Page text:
By Rosenkrantz, H. Glenn
Washington Journalism Review , Vol. 14, No. 10
Closet doors are swinging open in newsrooms everywhere. Gay and lesbian journalists say they've kept quiet long enough.
To reporter Lily Eng, being Asian American and a woman were obstacles enough in the white, male-dominated world of journalism.
Being a lesbian was an even bigger hurdle. But it was one she could avoid. To colleagues at the San Francisco Examiner, she appeared to be just another young, single--and straight--rising star.
"In essence, my lover had a sex change," she says. "When I told people what I did over the weekend, I changed names and pronouns. I became quite good at it."
It was not without irony, then, that Eng found herself on an Examiner reporting team that produced the acclaimed 1989 series, "Gay in America."
"I was writing all of these stories about people coming out, but I still couldn't do it myself," she recalls. "If I came out, I would be known not only as a lesbian, but as a liar."
Eng came out of the closet after joining the Los Angeles Times in 1989, but it wasn't until she became an education reporter at the Seattle Times earlier this year that she was more open about her sexuality.
"I'm not the kind of person who will wear a big L on my T-shirt," she says, but she did place a framed photo of her partner on her desk, and a bumper sticker urging other gay reporters to "Come out, come out, wherever you are" is displayed nearby.
Many journalists are following this advice. Since the late-1980s, an unprecedented number of gay reporters and managers have come out of the closet and by their very numbers begun to challenge the newsroom's traditional "heterocentrist" culture. In the process, they have fought for more and better coverage of the gay community, organized diversity workshops to promote tolerance and lobbied for workplace rights such as insurance benefits for partners.
A sign of the movement's momentum came last summer when 300 journalists gathered in San Francisco for the first convention of the two-year-old National Lesbian and Gay Journalists Association (NLGJA). It now has 12 chapters and 600 members.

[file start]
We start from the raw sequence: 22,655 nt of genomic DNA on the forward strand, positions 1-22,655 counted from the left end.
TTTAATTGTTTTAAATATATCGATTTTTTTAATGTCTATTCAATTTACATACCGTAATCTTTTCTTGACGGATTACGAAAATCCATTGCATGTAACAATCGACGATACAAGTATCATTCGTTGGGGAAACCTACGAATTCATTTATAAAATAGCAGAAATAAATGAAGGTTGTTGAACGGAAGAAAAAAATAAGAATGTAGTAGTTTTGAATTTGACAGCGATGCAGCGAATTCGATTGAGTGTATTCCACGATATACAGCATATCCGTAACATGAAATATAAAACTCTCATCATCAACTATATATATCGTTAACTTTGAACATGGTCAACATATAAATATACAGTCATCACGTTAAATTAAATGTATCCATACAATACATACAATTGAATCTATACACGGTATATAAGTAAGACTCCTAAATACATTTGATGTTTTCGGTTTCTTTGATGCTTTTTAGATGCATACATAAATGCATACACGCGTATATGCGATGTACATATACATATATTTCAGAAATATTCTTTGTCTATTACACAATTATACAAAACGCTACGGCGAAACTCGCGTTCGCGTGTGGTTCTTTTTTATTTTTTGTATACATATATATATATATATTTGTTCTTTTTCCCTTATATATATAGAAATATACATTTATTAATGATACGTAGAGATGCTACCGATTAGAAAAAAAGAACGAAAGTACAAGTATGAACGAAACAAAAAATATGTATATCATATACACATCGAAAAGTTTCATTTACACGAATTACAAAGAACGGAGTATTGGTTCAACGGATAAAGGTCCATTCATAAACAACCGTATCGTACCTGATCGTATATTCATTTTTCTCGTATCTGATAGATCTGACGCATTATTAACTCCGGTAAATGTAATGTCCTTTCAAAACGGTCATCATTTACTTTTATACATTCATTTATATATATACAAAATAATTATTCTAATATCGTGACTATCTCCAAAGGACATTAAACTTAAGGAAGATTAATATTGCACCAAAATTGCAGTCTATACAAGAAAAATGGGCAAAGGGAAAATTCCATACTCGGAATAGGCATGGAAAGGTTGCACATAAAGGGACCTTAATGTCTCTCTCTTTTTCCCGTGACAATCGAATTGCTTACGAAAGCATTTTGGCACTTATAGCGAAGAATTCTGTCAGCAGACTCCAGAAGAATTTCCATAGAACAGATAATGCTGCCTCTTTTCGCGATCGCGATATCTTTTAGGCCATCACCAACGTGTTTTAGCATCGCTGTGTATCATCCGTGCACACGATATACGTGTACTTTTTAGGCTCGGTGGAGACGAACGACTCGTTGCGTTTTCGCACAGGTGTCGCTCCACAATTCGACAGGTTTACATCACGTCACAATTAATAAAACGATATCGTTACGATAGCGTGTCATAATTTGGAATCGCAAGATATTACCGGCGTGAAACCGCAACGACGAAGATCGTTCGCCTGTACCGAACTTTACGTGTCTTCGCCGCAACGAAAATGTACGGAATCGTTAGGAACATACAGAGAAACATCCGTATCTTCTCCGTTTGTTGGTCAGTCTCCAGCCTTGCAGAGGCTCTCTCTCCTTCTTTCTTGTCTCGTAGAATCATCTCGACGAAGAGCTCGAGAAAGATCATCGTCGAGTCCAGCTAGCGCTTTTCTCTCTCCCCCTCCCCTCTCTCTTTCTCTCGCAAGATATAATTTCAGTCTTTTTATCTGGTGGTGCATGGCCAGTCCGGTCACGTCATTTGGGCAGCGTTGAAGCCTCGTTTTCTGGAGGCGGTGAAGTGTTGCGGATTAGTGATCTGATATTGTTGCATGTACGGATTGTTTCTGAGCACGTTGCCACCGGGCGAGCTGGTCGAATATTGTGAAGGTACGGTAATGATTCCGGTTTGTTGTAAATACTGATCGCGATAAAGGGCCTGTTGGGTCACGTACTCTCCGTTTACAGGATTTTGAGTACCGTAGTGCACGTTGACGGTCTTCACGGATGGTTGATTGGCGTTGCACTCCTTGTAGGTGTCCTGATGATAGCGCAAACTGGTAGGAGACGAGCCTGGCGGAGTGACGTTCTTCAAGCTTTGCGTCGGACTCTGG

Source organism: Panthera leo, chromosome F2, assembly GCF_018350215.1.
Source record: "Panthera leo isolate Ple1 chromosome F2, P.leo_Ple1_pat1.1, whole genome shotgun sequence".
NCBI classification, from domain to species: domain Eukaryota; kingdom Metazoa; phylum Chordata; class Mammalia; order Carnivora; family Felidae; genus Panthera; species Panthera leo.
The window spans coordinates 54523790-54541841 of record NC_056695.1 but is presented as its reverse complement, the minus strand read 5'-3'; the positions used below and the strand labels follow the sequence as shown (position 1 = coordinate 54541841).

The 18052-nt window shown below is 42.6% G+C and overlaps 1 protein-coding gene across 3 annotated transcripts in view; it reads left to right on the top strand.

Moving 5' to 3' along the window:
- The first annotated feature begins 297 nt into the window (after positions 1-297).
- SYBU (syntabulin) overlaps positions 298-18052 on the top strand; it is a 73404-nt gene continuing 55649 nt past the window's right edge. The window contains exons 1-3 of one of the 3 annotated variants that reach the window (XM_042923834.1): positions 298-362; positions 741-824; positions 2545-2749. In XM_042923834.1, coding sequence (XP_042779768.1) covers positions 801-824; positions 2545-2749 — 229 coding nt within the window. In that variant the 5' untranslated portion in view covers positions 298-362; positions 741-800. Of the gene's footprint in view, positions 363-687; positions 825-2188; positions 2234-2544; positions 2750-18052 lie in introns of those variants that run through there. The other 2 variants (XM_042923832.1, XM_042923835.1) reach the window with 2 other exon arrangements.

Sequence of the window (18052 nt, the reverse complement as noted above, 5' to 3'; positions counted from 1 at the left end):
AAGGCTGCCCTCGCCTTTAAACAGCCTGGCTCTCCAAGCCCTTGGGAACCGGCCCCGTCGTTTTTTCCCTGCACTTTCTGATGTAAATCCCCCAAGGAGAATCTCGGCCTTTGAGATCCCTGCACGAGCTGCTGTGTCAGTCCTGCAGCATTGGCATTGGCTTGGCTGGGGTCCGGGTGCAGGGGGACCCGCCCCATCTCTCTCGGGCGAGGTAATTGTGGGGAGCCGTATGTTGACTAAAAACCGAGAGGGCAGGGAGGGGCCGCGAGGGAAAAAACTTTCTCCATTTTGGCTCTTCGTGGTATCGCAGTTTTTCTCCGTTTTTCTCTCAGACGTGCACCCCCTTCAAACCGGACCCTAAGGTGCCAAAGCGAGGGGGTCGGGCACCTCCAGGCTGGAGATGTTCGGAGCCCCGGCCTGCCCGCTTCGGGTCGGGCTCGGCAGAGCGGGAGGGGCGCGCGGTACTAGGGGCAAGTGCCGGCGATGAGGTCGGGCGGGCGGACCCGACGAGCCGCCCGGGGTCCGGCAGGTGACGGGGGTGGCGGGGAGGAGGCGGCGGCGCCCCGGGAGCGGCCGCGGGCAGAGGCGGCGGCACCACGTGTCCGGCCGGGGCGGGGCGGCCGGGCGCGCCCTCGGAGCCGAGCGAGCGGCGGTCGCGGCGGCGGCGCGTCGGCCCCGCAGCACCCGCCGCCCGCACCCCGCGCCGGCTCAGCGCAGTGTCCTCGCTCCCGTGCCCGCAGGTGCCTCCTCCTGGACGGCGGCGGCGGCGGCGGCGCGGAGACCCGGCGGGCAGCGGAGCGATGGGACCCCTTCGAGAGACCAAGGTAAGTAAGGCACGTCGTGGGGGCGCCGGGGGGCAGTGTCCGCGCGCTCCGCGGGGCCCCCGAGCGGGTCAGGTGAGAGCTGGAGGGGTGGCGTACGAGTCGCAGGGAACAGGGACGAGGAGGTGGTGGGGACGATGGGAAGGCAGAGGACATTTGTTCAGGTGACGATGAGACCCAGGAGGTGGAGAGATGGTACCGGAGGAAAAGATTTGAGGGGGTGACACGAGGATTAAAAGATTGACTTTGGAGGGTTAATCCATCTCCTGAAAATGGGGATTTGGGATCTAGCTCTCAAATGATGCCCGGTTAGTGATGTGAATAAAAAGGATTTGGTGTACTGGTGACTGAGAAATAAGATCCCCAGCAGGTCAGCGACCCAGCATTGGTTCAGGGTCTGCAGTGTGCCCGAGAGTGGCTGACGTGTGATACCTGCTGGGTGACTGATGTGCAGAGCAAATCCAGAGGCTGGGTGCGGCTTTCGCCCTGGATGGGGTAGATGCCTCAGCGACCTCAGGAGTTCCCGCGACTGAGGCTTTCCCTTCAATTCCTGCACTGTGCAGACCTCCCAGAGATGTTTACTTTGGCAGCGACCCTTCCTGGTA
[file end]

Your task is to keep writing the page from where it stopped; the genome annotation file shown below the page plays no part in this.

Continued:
In many ways, gay journalists are following colleagues of Asian, African and Hispanic descent who have launched national organizations with similar goals. But it hasn't been as easy to attract members. Some gay journalists, including several interviewed for this article, remain uncomfortable with the idea of going public, fearing they would jeopardize their jobs or careers. (Registrants at the NLGJA convention were warned that CNN and print reporters would be covering the event.) Further, many newsroom employment policies don't forbid discrimination against gays.
Even so, newsrooms are changing. Gay activists have forced the public and the press to take notice of a wide variety of issues, ranging from AIDS prevention to discrimination in the armed services. These activists have also emboldened gay journalists to be more assertive in the newsroom. And finally, some publishers and editors are becoming more open to the needs of their gay employees as well as the need to cover gay issues.
Closet Doors Open
Before the 1980s, gays were virtually invisible in American newsrooms. They either hid their sexuality or pretended to be straight in order to get along with their colleagues. In a groundbreaking New York Times Magazine article in 1971, presidential biographer and former newspaper editor Merle Miller wrote about his experiences as a closeted gay man.
"I became city editor of the Daily Iowan [while attending the University of Iowa shortly before World War II]," he wrote, "and modeled myself after a character out of 'The Front Page,' wearing a hat indoors and out, talking out of the corner of my mouth, never without a cigarette, being folksy with the local cops, whom I detested, one and all. I chased girls, never with much enthusiasm I'm afraid, and denounced queers with some regularity in the column I wrote for the Iowan. …